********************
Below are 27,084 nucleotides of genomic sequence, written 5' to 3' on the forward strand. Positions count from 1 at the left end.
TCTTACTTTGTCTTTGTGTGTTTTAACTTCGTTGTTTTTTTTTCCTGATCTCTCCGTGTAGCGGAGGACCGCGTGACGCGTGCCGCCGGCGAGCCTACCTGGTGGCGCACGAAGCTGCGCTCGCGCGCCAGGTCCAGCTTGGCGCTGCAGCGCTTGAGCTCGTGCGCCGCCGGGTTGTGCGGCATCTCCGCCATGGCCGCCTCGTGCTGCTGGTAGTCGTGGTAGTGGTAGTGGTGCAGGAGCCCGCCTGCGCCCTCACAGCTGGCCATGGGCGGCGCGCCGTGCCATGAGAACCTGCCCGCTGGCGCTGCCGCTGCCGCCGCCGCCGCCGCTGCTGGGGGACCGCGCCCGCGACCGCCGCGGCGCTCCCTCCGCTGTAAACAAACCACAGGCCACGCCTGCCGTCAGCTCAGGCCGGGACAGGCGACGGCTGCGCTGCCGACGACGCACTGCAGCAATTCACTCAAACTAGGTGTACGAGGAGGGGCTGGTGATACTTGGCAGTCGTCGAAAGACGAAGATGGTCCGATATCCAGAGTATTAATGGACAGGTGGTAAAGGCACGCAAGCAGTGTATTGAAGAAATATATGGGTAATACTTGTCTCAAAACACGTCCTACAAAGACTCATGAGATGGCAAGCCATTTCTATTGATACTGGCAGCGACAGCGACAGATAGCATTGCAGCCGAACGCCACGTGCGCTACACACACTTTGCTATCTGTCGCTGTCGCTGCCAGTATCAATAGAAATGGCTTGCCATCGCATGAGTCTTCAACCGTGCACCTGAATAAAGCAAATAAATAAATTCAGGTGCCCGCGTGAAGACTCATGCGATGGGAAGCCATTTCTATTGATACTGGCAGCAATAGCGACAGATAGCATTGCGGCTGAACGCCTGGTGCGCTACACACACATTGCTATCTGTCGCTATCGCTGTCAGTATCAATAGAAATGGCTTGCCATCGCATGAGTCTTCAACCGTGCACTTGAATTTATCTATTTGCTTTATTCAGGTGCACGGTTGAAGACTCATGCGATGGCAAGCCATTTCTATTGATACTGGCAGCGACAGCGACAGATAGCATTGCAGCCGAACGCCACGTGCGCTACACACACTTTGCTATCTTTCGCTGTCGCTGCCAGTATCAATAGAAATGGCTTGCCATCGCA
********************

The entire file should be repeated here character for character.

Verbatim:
Below are 27,084 nucleotides of genomic sequence, written 5' to 3' on the forward strand. Positions count from 1 at the left end.
TCTTACTTTGTCTTTGTGTGTTTTAACTTCGTTGTTTTTTTTTCCTGATCTCTCCGTGTAGCGGAGGACCGCGTGACGCGTGCCGCCGGCGAGCCTACCTGGTGGCGCACGAAGCTGCGCTCGCGCGCCAGGTCCAGCTTGGCGCTGCAGCGCTTGAGCTCGTGCGCCGCCGGGTTGTGCGGCATCTCCGCCATGGCCGCCTCGTGCTGCTGGTAGTCGTGGTAGTGGTAGTGGTGCAGGAGCCCGCCTGCGCCCTCACAGCTGGCCATGGGCGGCGCGCCGTGCCATGAGAACCTGCCCGCTGGCGCTGCCGCTGCCGCCGCCGCCGCCGCTGCTGGGGGACCGCGCCCGCGACCGCCGCGGCGCTCCCTCCGCTGTAAACAAACCACAGGCCACGCCTGCCGTCAGCTCAGGCCGGGACAGGCGACGGCTGCGCTGCCGACGACGCACTGCAGCAATTCACTCAAACTAGGTGTACGAGGAGGGGCTGGTGATACTTGGCAGTCGTCGAAAGACGAAGATGGTCCGATATCCAGAGTATTAATGGACAGGTGGTAAAGGCACGCAAGCAGTGTATTGAAGAAATATATGGGTAATACTTGTCTCAAAACACGTCCTACAAAGACTCATGAGATGGCAAGCCATTTCTATTGATACTGGCAGCGACAGCGACAGATAGCATTGCAGCCGAACGCCACGTGCGCTACACACACTTTGCTATCTGTCGCTGTCGCTGCCAGTATCAATAGAAATGGCTTGCCATCGCATGAGTCTTCAACCGTGCACCTGAATAAAGCAAATAAATAAATTCAGGTGCCCGCGTGAAGACTCATGCGATGGGAAGCCATTTCTATTGATACTGGCAGCAATAGCGACAGATAGCATTGCGGCTGAACGCCTGGTGCGCTACACACACATTGCTATCTGTCGCTATCGCTGTCAGTATCAATAGAAATGGCTTGCCATCGCATGAGTCTTCAACCGTGCACTTGAATTTATCTATTTGCTTTATTCAGGTGCACGGTTGAAGACTCATGCGATGGCAAGCCATTTCTATTGATACTGGCAGCGACAGCGACAGATAGCATTGCAGCCGAACGCCACGTGCGCTACACACACTTTGCTATCTTTCGCTGTCGCTGCCAGTATCAATAGAAATGGCTTGCCATCGCA